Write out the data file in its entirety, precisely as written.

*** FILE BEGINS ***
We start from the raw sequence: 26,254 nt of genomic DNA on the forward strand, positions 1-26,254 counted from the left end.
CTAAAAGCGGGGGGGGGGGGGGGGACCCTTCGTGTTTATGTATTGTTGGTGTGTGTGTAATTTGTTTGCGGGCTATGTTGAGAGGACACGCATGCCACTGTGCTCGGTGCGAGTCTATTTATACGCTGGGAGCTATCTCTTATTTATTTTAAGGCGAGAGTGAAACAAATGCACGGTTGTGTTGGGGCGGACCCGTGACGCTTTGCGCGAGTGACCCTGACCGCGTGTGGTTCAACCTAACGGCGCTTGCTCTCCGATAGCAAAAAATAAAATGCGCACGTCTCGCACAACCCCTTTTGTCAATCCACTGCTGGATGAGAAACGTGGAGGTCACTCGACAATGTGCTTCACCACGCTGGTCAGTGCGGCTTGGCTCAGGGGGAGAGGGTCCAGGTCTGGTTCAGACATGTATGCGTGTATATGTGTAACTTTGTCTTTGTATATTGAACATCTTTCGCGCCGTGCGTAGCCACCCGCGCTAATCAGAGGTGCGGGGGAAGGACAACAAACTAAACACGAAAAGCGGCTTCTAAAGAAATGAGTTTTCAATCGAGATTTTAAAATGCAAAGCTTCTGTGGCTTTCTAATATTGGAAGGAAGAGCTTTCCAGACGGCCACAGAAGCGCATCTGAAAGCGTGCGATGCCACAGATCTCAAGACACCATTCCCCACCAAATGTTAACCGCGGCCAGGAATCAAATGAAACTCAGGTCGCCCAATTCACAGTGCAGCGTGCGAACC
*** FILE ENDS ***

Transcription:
We start from the raw sequence: 26,254 nt of genomic DNA on the forward strand, positions 1-26,254 counted from the left end.
CTAAAAGCGGGGGGGGGGGGGGGGACCCTTCGTGTTTATGTATTGTTGGTGTGTGTGTAATTTGTTTGCGGGCTATGTTGAGAGGACACGCATGCCACTGTGCTCGGTGCGAGTCTATTTATACGCTGGGAGCTATCTCTTATTTATTTTAAGGCGAGAGTGAAACAAATGCACGGTTGTGTTGGGGCGGACCCGTGACGCTTTGCGCGAGTGACCCTGACCGCGTGTGGTTCAACCTAACGGCGCTTGCTCTCCGATAGCAAAAAATAAAATGCGCACGTCTCGCACAACCCCTTTTGTCAATCCACTGCTGGATGAGAAACGTGGAGGTCACTCGACAATGTGCTTCACCACGCTGGTCAGTGCGGCTTGGCTCAGGGGGAGAGGGTCCAGGTCTGGTTCAGACATGTATGCGTGTATATGTGTAACTTTGTCTTTGTATATTGAACATCTTTCGCGCCGTGCGTAGCCACCCGCGCTAATCAGAGGTGCGGGGGAAGGACAACAAACTAAACACGAAAAGCGGCTTCTAAAGAAATGAGTTTTCAATCGAGATTTTAAAATGCAAAGCTTCTGTGGCTTTCTAATATTGGAAGGAAGAGCTTTCCAGACGGCCACAGAAGCGCATCTGAAAGCGTGCGATGCCACAGATCTCAAGACACCATTCCCCACCAAATGTTAACCGCGGCCAGGAATCAAATGAAACTCAGGTCGCCCAATTCACAGTGCAGCGTGCGAACC